Mental Health Advocate Pushes For Suicide Prevention Legislation

 

CHARLOTTE, N.C. —  Mental health advocate Fonda Bryant said suicide is a public health crisis.  “We lose 130 Americans to suicide every day,” Bryant said.  It’s a struggle she faced 28 years ago when she tried to take her own life, but now as a survivor she focuses on helping others. 

“The three simple words on my sign say you are not alone. It lets people know someone understands what you’re going through and the information on the signs can lead to somebody getting help and getting better,” Bryant said. 

In 2019, she starting putting up suicide prevention signs in parking decks like Center City Green, after learning the deck had six suicides in four years. “I just started driving around Charlotte and looking at all of the parking decks and I’m like man we’ve got to get signs in them.” 

 She’s now expanded to 10 parking decks in Charlotte to reach people who may use the tall buildings in an attempt to commit suicide.  “That’s what my goal is – to really make a difference and put a dent into this global health crisis,” Bryant said. 

 In the past two years,  the Center City Green parking garage has had no suicides. Bryant said  she believes a big part of that is due to her suicide prevention signs.  “So that lets me know that those signs are working because words can hurt, but words can help and I truly believe those words on that sign along with the information that you can get help is truly saving lives,” Bryant said.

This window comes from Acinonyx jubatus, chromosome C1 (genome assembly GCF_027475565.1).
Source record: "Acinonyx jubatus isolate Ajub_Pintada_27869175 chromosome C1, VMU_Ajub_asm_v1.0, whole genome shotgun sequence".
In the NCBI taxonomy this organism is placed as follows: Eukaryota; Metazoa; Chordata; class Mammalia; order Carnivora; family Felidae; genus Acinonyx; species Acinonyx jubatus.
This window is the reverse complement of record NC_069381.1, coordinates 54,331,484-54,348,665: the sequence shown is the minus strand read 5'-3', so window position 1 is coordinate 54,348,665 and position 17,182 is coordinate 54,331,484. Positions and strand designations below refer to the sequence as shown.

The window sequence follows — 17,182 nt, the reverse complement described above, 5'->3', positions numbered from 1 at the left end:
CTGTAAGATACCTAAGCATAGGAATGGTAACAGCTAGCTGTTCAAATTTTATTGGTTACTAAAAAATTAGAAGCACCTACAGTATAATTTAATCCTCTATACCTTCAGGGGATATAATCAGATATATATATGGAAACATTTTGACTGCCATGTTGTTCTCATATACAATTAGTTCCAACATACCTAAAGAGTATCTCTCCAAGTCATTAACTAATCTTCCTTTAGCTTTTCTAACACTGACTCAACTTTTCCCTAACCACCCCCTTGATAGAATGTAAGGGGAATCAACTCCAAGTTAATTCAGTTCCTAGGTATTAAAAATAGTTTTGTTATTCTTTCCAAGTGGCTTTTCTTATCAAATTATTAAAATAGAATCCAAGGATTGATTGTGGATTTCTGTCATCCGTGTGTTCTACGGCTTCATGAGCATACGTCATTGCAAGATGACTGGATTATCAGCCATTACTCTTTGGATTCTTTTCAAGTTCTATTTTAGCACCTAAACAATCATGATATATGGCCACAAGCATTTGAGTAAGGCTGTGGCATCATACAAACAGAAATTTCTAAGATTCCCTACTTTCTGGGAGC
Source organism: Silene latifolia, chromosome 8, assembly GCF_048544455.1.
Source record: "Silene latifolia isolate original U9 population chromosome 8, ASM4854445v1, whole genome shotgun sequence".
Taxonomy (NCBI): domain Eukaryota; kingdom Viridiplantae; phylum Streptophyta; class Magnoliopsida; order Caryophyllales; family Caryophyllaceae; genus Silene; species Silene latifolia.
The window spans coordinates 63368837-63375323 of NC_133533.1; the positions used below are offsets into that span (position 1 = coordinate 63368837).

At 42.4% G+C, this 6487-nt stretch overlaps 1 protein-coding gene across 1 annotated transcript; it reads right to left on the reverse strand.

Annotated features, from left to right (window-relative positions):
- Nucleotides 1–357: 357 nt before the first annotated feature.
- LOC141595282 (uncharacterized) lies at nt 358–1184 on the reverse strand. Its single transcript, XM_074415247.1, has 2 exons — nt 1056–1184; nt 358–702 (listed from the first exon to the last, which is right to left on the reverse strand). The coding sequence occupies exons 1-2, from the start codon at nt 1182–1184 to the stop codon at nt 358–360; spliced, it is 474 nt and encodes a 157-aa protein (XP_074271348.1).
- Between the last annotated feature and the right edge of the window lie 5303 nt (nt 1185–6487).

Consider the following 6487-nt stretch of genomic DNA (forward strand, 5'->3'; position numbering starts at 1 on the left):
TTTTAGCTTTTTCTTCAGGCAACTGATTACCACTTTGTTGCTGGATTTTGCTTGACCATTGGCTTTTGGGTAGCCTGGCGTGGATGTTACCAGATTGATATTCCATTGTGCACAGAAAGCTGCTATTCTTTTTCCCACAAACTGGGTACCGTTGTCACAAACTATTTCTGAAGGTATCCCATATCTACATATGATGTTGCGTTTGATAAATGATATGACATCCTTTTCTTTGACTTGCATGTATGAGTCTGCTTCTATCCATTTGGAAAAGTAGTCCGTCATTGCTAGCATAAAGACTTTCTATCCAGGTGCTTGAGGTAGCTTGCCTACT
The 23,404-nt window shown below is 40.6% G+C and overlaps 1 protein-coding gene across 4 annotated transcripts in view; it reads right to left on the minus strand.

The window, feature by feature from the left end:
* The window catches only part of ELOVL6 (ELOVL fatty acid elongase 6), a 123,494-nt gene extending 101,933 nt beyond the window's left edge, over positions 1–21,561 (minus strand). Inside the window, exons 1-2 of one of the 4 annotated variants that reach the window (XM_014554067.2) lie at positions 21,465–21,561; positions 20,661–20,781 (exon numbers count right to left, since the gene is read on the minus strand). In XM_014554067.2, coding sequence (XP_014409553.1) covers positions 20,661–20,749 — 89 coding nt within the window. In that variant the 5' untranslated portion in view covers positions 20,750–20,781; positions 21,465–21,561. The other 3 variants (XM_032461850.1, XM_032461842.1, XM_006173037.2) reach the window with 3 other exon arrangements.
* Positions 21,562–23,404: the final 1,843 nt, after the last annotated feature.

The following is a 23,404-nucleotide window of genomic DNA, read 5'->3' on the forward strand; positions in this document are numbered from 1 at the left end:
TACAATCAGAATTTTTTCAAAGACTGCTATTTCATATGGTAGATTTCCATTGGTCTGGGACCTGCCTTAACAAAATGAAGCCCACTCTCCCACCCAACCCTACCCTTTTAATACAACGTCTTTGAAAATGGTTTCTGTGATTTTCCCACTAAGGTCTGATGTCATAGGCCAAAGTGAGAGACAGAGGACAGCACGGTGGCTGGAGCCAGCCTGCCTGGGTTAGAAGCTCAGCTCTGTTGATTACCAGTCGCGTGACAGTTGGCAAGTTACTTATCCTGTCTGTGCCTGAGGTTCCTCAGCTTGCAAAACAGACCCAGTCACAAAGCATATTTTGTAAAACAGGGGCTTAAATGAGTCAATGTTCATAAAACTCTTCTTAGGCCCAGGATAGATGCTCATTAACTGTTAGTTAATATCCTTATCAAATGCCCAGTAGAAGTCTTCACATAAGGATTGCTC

Bryant’s signs also caught the attention of a state senator in Boston who introduced a bill to make it mandatory to put suicide prevention signs in parking decks. Bryant hopes a similar bill will be passed in North Carolina. “My goal is if we get it passed in North Carolina, to have it law that every parking deck has to have my suicide prevention signs up.” 

Senator Joyce Waddell is on board with her mission. “It’s called attention to the need for legislation to do something about it,” Waddell said. Sen. Waddell said  she’s confident the bill will move forward. “When the legislators see what’s needed I’m expecting and I’m optimistic and I’m hopeful that they will jump on board.”